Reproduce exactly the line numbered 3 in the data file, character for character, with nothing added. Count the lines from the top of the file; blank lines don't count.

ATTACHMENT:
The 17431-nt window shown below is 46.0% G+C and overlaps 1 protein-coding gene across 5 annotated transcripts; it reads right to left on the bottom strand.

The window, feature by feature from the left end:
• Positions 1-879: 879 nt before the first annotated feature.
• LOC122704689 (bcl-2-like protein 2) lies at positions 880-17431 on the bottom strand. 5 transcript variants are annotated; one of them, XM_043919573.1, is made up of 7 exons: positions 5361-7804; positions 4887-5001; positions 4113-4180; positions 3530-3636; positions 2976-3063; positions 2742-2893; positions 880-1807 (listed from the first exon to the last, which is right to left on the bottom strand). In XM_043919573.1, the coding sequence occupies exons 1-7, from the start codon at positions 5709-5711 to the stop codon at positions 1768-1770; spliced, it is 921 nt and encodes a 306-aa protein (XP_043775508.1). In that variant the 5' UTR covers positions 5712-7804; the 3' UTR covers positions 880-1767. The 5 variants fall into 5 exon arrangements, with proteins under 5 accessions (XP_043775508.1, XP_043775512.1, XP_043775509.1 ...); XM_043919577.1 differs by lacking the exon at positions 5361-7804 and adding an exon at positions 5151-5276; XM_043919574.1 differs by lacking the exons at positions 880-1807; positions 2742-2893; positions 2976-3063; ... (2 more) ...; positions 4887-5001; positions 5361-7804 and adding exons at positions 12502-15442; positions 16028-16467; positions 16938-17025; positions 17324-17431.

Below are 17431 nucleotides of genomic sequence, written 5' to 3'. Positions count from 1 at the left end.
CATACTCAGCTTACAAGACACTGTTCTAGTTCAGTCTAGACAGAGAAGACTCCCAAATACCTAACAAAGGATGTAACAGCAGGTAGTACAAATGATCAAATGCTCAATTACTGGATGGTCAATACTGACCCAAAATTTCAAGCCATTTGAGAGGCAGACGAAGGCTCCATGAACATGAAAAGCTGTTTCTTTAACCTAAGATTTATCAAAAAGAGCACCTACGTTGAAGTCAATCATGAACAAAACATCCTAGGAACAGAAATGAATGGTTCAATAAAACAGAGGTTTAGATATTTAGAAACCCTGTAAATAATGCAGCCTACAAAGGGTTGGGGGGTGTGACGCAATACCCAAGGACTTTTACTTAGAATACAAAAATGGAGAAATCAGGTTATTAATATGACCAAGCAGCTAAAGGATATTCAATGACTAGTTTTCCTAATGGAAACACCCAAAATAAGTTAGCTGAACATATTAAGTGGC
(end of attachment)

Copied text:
• Positions 1-879: 879 nt before the first annotated feature.